This tutorial focuses in on stonework, and achieving a nice mixed stone look by using various dark bley and bley elements.
The design is quite flexible and can be used in a variety of settings.
So let's take a look!
Here is a look at the parts I used to build this example section.
A few long 1x plates are used at the very bottom, and then I quickly start adding various SNOT tiles, plate with rail, and jumper plates.
By using plates, jumper plates, and the plate with rail elements, it is easy to give slightly different heights for the headlight bricks or bricks with stud holding SNOT tiles. As opposed to just using bricks, which would give a more uniform appearance.
Using headlight bricks and brick with stud gives a subtle depth difference between some of the SNOT tiles.
I usually like to ‘stack’ SNOT tiles, or plate with rail off of each other, using at least two adjacently. Similarly to how the two plate with rail are set up in the foreground here.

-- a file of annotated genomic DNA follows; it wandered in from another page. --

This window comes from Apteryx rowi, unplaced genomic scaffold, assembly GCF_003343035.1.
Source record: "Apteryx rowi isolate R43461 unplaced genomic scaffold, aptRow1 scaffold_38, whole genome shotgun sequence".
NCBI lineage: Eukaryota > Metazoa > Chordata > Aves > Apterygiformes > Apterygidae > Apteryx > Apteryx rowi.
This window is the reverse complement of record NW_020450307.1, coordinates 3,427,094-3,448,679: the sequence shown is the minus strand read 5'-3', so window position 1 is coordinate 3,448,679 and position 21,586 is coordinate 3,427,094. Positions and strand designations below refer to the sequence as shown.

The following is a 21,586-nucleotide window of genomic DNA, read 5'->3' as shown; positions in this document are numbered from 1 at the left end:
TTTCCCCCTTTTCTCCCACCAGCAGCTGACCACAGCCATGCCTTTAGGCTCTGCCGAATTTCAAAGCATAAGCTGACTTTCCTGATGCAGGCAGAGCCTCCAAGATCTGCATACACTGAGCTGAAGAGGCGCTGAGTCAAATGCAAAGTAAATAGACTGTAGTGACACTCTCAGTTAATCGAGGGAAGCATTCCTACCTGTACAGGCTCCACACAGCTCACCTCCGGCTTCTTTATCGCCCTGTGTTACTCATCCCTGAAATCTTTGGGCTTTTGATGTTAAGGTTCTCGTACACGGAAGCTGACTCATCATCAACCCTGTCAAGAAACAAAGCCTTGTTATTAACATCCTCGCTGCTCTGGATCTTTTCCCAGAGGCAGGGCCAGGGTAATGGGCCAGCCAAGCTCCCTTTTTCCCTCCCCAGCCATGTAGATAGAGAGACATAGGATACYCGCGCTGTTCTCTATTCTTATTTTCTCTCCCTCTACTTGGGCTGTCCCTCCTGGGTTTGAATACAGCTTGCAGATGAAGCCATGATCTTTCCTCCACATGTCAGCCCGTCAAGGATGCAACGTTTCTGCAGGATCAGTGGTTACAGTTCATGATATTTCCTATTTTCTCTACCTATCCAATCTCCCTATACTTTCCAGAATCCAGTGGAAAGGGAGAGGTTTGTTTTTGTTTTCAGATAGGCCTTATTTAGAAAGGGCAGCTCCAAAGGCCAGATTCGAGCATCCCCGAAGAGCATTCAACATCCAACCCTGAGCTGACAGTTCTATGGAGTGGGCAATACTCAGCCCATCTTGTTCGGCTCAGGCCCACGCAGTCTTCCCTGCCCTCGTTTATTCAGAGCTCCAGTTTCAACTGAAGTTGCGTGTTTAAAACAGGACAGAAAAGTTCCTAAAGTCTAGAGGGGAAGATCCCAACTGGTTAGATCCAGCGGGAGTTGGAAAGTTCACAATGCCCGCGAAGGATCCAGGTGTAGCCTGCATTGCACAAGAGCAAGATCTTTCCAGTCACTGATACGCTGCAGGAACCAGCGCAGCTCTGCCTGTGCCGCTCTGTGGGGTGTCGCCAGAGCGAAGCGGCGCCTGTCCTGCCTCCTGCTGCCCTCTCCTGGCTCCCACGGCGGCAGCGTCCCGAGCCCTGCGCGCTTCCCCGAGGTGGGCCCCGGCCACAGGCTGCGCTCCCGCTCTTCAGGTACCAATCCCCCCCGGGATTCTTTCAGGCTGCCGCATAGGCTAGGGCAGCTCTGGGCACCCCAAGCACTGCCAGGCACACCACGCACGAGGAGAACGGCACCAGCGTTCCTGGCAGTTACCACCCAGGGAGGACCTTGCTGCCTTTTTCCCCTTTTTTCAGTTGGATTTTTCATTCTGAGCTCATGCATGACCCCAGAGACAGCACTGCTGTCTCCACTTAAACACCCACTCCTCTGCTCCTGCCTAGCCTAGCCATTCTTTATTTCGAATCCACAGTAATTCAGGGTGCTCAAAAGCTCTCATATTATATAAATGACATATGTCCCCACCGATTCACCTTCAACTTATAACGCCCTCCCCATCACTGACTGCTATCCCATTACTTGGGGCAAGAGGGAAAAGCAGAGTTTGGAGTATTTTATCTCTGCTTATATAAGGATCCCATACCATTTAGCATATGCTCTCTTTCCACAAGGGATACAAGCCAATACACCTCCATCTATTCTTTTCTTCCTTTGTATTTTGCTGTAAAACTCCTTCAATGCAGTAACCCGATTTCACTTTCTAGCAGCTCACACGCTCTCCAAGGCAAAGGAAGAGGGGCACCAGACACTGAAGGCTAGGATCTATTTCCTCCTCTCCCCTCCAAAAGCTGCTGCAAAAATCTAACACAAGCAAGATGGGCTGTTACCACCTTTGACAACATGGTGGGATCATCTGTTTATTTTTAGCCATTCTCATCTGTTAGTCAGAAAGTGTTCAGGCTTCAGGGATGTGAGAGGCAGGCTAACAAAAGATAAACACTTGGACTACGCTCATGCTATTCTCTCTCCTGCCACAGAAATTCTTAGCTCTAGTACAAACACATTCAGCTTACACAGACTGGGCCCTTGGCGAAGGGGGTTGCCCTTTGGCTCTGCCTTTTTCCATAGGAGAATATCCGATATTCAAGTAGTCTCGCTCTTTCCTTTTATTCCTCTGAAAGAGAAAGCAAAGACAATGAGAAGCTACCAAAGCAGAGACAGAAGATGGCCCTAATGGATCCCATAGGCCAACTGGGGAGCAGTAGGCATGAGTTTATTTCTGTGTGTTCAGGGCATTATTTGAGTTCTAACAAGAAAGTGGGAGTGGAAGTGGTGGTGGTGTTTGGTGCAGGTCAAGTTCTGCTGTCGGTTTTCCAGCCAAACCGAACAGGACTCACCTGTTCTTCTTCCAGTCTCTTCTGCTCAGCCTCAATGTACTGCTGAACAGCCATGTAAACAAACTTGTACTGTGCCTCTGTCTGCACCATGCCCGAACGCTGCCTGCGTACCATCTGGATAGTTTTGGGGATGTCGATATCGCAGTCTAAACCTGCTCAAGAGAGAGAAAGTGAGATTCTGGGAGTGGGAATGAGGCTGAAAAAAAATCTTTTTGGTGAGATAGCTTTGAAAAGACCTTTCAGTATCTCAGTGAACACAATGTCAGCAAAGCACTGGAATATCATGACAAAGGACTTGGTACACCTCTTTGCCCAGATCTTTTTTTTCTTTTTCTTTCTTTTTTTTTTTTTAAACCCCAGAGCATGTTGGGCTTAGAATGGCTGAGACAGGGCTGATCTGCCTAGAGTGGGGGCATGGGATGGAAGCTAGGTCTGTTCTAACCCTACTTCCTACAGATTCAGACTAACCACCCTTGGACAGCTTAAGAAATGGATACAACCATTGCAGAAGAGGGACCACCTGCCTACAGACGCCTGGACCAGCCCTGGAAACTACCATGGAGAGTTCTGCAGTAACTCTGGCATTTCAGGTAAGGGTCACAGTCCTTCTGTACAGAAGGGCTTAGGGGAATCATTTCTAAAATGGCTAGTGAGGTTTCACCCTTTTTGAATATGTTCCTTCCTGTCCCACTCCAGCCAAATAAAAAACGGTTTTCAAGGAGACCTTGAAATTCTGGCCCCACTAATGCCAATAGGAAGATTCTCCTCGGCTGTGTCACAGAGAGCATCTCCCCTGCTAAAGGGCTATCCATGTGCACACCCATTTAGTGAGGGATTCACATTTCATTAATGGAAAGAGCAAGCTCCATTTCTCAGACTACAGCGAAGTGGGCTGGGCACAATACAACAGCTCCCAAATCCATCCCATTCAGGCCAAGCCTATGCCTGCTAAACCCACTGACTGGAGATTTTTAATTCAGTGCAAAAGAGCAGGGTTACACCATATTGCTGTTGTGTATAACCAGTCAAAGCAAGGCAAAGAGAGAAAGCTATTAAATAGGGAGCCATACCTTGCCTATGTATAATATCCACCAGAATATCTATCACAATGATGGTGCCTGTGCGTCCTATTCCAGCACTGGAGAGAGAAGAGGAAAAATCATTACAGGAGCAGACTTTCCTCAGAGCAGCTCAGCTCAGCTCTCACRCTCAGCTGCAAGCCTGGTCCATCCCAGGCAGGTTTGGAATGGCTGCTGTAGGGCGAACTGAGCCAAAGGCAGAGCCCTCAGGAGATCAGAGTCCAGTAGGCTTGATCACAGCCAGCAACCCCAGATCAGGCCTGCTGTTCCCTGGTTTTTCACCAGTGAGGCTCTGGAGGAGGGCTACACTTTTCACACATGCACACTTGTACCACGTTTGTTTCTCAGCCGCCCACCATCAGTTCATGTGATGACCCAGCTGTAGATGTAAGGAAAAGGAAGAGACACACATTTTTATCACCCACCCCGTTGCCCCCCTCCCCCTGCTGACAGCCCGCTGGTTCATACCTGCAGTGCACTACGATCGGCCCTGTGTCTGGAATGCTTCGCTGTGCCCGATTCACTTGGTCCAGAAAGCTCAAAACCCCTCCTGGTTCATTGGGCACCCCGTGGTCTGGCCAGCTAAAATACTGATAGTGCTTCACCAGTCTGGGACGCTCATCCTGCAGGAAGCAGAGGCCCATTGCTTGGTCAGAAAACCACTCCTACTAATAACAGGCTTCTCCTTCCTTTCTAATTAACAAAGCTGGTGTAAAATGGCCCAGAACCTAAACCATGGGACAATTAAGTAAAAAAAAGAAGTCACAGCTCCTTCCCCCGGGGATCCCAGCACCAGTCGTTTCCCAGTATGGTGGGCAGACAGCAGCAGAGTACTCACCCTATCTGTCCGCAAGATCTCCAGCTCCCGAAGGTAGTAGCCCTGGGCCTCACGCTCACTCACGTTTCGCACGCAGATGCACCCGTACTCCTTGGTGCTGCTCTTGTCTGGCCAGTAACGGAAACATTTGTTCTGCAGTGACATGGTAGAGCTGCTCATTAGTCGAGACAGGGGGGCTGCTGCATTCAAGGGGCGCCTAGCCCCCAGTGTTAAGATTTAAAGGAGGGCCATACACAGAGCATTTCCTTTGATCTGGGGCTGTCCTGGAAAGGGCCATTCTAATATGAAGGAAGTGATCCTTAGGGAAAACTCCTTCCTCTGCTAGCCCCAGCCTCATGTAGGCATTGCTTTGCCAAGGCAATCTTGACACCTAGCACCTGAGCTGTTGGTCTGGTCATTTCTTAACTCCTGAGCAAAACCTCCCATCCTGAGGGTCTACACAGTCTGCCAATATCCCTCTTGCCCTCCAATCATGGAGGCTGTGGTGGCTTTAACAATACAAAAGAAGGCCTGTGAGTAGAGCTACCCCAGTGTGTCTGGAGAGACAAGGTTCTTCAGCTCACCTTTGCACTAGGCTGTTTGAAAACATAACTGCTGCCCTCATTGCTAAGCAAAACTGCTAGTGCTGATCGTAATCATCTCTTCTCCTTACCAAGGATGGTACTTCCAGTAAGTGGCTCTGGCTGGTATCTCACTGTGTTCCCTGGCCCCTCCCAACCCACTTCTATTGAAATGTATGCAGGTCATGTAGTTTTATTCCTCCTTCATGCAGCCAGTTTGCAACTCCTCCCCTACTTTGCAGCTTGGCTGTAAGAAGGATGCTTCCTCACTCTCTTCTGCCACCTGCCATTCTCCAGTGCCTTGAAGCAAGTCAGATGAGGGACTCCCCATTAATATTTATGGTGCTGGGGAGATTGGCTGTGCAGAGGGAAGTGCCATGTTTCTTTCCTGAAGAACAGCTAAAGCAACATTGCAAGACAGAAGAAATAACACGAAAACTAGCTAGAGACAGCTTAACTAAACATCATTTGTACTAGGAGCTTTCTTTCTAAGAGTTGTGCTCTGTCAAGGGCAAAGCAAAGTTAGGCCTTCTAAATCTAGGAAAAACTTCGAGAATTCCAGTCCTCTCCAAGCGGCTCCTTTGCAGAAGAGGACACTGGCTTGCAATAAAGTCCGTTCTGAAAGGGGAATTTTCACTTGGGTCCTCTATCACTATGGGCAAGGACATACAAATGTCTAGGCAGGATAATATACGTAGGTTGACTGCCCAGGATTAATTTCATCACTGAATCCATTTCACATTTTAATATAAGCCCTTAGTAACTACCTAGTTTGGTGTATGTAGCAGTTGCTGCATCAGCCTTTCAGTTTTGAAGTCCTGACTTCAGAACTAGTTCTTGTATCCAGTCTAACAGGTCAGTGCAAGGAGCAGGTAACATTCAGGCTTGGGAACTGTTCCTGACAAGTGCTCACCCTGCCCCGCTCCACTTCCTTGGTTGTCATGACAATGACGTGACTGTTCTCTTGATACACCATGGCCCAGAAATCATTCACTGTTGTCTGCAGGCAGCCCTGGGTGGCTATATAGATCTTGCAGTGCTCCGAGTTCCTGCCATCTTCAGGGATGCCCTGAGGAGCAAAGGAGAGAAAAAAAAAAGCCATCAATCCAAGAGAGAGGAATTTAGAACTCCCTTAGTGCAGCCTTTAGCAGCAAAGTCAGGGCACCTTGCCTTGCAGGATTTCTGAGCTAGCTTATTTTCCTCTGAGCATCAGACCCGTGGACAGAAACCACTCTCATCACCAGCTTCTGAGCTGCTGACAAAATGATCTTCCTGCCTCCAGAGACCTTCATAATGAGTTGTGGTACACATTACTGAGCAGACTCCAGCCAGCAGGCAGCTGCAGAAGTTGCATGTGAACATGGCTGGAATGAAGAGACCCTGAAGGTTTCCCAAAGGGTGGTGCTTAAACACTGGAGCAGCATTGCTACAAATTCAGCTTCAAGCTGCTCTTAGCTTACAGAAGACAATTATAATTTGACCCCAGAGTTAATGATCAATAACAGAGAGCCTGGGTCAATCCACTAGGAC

1x2 tiles can be attached to a single brick with stud to allow for some half stud offsets, which can be useful in instances like the slight gap in the wall shown below.
Alternating between bley and dark bley for the headlight bricks and bricks with stud gives some more variety.
Here you can easily see how jumper plates can work nicely along side plate with rail.
When building a wall with fairly even color mixing, like this example, I try to avoid any large patches of a single color.
And at corners, using a 1x2 tile attached to just one brick with stud makes it easier to avoid large flat sections, as the tile can hang over onto the side of another brick with stud or headlight brick facing out in the other direction.
Sometimes stacking two plate with rail, or jumper plates, directly on top of each other gives a nice variation in the wall.
While fairly parts intensive, this wall design is pretty straightforward to build and can be adjusted to fit quite a variety of settings. Adding in some sideways plates instead of just tiles can add even more texture (as I did in The Streets of Daydelon)
, and of course a single color can be used alone.
We hope this tutorial was helpful, and if you have any questions about the design, or suggestions for future tutorials, please comment below.